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Alabama District Court Judge Denies Summary Judgment for Defendant In Race Discrimination Case

On July 17, 2014, a federal judge issued an order denying summary judgment to the defendant in the case Clayton v. Golden Bird Acquisition LLC. In the lawsuit, plaintiff Sylvia L. Clayton alleges that her employer, a Krystal restaurant in Trussville, AL, denied her many requests for promotion to the position of “Master Cashier” because of her race. Judge William M. Acker, Jr. found that the appropriate framework for deciding the case is the “tired and sometimes tiresome burden-shifting framework of McDonnell Douglas Corp. v. Green.” This framework calls for three stages of argument: i) plaintiff establishes a prima facie case of racial discrimination; ii) the employer offers some nondiscriminatory reason for the acts in question; and iii) the complainant tries to show that the proffered nondiscriminatory reasons are pretextual.

In most ways this case is fairly ordinary, but much of Judge Acker’s analysis is interesting and even entertaining. At the outset he notes that neither side begins with a strong argument–“Frankly,” he states, “both parties’ cases are fragile…” The plaintiff shows that the defendant’s process of evaluating and promoting her was “callous, blundering, and even dishonest,” but also provides “little evidence that race had anything to do with it.” Over the course of almost four years Ms. Clayton made her desire to be promoted clear to three different managers, each of whom told her that that they were “working on it.” She eventually received a Master Cashier shirt with her name on it, but was never officially given the promotion, the title, or the accompanying pay raise. In the meantime, several other people, both white, were offered the position of Master Cashier.

It is unclear whether Ms. Clayton was ever actually given the promotion. So one interesting feature of the case is that the plaintiff’s argument takes the form of a dilemma: either the defendant discriminated against her by failing to promote her, or else they discriminated against her by unlawfully denying her pay equal to that of other Master Cashiers.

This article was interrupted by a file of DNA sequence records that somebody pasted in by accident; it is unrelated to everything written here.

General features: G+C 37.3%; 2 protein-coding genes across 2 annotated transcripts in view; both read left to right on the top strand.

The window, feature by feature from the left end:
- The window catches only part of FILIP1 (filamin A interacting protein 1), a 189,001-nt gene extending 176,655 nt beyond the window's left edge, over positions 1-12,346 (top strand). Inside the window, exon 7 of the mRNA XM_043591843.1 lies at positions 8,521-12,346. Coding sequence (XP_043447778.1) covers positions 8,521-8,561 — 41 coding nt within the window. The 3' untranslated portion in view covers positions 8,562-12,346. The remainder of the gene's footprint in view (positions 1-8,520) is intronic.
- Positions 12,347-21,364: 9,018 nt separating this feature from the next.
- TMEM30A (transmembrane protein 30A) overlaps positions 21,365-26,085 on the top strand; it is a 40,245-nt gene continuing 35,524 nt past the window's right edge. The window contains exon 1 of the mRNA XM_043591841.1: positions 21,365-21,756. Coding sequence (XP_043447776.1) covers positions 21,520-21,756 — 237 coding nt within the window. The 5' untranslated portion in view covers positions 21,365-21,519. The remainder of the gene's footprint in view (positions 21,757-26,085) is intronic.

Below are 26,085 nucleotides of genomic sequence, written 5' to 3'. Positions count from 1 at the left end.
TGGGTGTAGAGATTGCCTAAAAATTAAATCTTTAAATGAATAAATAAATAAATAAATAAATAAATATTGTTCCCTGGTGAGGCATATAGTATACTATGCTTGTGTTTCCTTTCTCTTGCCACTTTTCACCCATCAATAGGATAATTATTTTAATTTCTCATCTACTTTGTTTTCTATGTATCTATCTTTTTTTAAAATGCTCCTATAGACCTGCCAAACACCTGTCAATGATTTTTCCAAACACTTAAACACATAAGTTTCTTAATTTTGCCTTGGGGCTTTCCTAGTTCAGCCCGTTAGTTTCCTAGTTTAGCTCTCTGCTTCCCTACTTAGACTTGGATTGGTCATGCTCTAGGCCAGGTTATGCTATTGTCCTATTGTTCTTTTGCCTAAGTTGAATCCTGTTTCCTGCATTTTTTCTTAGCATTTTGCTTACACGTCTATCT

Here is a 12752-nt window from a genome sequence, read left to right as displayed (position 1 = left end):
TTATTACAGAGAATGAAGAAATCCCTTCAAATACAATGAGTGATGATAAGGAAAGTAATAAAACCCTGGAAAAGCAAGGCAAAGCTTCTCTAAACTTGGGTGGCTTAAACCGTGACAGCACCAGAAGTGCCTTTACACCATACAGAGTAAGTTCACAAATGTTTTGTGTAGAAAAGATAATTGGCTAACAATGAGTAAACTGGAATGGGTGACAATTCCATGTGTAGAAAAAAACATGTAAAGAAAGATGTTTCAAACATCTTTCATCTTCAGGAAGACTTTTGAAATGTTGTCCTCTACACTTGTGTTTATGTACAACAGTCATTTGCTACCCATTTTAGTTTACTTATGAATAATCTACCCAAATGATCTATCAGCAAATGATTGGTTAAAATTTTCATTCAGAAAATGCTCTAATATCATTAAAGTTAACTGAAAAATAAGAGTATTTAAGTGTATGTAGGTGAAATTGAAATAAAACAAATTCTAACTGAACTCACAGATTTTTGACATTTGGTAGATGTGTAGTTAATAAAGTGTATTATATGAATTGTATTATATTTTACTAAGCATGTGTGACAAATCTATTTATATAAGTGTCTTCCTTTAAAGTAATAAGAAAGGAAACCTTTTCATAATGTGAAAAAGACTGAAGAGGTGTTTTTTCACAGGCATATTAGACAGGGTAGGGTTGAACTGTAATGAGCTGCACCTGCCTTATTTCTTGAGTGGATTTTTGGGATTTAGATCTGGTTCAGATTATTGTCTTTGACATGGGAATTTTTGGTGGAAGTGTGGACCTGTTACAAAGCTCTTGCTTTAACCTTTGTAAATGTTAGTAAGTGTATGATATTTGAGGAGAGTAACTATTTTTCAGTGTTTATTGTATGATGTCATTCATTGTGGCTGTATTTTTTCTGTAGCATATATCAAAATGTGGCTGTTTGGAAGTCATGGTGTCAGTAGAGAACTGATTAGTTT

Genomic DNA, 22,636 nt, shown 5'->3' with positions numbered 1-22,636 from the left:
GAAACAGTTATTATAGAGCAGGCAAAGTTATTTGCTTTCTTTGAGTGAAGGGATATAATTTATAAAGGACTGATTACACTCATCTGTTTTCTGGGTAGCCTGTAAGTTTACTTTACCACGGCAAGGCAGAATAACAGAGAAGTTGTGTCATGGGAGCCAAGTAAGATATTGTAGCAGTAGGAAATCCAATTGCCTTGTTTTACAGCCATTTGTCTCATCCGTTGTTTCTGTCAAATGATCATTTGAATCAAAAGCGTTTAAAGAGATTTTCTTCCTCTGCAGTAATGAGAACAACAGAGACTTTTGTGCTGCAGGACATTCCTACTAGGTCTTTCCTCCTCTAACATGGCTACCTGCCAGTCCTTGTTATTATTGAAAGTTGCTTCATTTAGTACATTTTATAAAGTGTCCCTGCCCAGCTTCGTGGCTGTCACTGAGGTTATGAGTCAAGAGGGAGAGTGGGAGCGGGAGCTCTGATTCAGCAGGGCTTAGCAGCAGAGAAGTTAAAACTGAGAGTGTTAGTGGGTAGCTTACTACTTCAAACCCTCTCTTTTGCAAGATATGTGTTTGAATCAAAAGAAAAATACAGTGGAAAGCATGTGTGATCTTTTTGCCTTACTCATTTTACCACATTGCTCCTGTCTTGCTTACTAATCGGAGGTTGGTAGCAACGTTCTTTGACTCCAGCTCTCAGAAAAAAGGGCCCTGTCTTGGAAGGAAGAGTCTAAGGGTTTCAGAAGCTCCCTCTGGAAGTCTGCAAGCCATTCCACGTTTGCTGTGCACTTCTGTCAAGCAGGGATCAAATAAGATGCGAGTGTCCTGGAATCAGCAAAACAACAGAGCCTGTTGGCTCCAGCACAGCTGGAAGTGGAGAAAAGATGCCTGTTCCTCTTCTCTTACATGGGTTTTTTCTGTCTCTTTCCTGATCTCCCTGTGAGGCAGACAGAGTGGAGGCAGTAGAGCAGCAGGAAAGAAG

Whichever horn of the dilemma is chosen, the plaintiff would have the difficult task showing that the denial of promotion or pay was the result of racial discrimination. But this is where the Judge’s analysis gets most interesting. “Plaintiff’s lack of affirmative evidence…is not fatal to her case,” Judge Acker states, because “it is permissible…for the trier of fact to infer the ultimate fact of discrimination from the falsity of the employer’s explanation.” He continues “plaintiff can rest her case entirely on the inadequacy of defendant’s explanation, rather than the adequacy of her own. Defendant certainly has provided her the opportunity to do so.” The defendant’s testimony and arguments contain several inconsistent or implausible claims. For example, they argue that the plaintiff never expressed an interest in the position of Master Cashier to one manager, although many others testified that she had done so. The defendant also argues that they did not consider plaintiff to be a deserving employee, but this argument is based on the testimony of a manager who was later fired for embezzlement, and thus had questionable credibility, and in any case there is “abundant evidence that plaintiff’s performance was conspicuously good and evidence that Moore expressed optimism about her promotion throughout his tenure.” Finally, the defendant claims that Ms. Clayton was not promoted prior to 2012 because she had not completed the requisite training, but this claim is belied by the fact that they promoted several other cashiers whose training was also incomplete at the time.

The Court clearly found the defendant in this case to have a severe credibility problem. In fact, making light of the defendant’s use of italics and bold print for emphasis in their briefs, the Judge quipped “The court ought to coin a new legal Latinism to capture the phenomenon that the more emphasis is placed on text, the less likely the text is to be true. The maxim would apply here…”

If you are an employee and you believe you have been denied employment or promotion because of your race, please call The Harman Firm, LLP.

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